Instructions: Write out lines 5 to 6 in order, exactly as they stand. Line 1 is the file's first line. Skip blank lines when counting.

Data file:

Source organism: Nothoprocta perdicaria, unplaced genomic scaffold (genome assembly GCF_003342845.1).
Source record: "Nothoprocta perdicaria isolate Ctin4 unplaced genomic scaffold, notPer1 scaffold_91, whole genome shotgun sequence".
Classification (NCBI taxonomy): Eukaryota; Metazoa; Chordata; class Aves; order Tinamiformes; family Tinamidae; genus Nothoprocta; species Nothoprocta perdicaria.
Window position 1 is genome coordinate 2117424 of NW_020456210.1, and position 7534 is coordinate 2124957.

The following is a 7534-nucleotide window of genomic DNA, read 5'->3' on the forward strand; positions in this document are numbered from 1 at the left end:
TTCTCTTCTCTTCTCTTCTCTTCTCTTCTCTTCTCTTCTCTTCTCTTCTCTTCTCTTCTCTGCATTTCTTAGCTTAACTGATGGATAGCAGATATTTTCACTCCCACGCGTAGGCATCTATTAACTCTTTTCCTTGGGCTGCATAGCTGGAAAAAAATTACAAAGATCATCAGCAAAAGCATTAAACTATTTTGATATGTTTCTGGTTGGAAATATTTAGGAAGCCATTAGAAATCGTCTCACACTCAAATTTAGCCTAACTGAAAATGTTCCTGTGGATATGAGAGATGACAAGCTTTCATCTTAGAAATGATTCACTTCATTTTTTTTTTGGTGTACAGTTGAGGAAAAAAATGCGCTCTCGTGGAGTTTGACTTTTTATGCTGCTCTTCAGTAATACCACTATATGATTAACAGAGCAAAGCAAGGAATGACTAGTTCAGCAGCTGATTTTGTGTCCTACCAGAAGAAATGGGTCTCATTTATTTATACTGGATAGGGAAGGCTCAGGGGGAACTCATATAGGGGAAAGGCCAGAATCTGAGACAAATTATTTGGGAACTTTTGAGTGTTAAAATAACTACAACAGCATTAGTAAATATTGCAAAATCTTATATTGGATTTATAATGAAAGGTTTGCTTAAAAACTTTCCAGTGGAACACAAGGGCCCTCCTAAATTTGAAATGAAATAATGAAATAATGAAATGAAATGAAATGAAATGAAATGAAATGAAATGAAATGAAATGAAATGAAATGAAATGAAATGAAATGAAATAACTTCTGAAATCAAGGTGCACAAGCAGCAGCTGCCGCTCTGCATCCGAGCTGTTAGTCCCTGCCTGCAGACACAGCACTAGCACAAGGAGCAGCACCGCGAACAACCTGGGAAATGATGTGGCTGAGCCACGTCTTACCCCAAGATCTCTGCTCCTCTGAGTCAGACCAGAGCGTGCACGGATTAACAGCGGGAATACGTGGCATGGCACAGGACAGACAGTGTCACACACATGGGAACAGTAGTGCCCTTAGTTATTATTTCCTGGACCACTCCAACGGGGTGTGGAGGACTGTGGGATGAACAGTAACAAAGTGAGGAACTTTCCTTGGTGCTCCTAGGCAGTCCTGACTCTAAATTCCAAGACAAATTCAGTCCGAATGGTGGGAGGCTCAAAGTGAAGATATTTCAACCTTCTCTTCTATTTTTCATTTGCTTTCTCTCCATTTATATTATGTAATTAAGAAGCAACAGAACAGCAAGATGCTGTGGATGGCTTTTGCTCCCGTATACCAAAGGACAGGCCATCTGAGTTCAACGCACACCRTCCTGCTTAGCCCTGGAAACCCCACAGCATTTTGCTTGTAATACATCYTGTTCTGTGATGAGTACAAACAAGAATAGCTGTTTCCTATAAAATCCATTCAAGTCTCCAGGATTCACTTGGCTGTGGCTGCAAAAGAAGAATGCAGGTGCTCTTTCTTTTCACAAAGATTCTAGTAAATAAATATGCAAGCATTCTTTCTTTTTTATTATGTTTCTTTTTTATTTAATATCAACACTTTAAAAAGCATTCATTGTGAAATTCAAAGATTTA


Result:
The following is a 7534-nucleotide window of genomic DNA, read 5'->3' on the forward strand; positions in this document are numbered from 1 at the left end:
TTCTCTTCTCTTCTCTTCTCTTCTCTTCTCTTCTCTTCTCTTCTCTTCTCTTCTCTTCTCTGCATTTCTTAGCTTAACTGATGGATAGCAGATATTTTCACTCCCACGCGTAGGCATCTATTAACTCTTTTCCTTGGGCTGCATAGCTGGAAAAAAATTACAAAGATCATCAGCAAAAGCATTAAACTATTTTGATATGTTTCTGGTTGGAAATATTTAGGAAGCCATTAGAAATCGTCTCACACTCAAATTTAGCCTAACTGAAAATGTTCCTGTGGATATGAGAGATGACAAGCTTTCATCTTAGAAATGATTCACTTCATTTTTTTTTTGGTGTACAGTTGAGGAAAAAAATGCGCTCTCGTGGAGTTTGACTTTTTATGCTGCTCTTCAGTAATACCACTATATGATTAACAGAGCAAAGCAAGGAATGACTAGTTCAGCAGCTGATTTTGTGTCCTACCAGAAGAAATGGGTCTCATTTATTTATACTGGATAGGGAAGGCTCAGGGGGAACTCATATAGGGGAAAGGCCAGAATCTGAGACAAATTATTTGGGAACTTTTGAGTGTTAAAATAACTACAACAGCATTAGTAAATATTGCAAAATCTTATATTGGATTTATAATGAAAGGTTTGCTTAAAAACTTTCCAGTGGAACACAAGGGCCCTCCTAAATTTGAAATGAAATAATGAAATAATGAAATGAAATGAAATGAAATGAAATGAAATGAAATGAAATGAAATGAAATGAAATGAAATGAAATGAAATGAAATAACTTCTGAAATCAAGGTGCACAAGCAGCAGCTGCCGCTCTGCATCCGAGCTGTTAGTCCCTGCCTGCAGACACAGCACTAGCACAAGGAGCAGCACCGCGAACAACCTGGGAAATGATGTGGCTGAGCCACGTCTTACCCCAAGATCTCTGCTCCTCTGAGTCAGACCAGAGCGTGCACGGATTAACAGCGGGAATACGTGGCATGGCACAGGACAGACAGTGTCACACACATGGGAACAGTAGTGCCCTTAGTTATTATTTCCTGGACCACTCCAACGGGGTGTGGAGGACTGTGGGATGAACAGTAACAAAGTGAGGAACTTTCCTTGGTGCTCCTAGGCAGTCCTGACTCTAAATTCCAAGACAAATTCAGTCCGAATGGTGGGAGGCTCAAAGTGAAGATATTTCAACCTTCTCTTCTATTTTTCATTTGCTTTCTCTCCATTTATATTATGTAATTAAGAAGCAACAGAACAGCAAGATGCTGTGGATGGCTTTTGCTCCCGTATACCAAAGGACAGGCCATCTGAGTTCAACGCACACCRTCCTGCTTAGCCCTGGAAACCCCACAGCATTTTGCTTGTAATACATCYTGTTCTGTGATGAGTACAAACAAGAATAGCTGTTTCCTATAAAATCCATTCAAGTCTCCAGGATTCACTTGGCTGTGGCTGCAAAAGAAGAATGCAGGTGCTCTTTCTTTTCACAAAGATTCTAGTAAATAAATATGCAAGCATTCTTTCTTTTTTATTATGTTTCTTTTTTATTTAATATCAACACTTTAAAAAGCATTCATTGTGAAATTCAAAGATTTA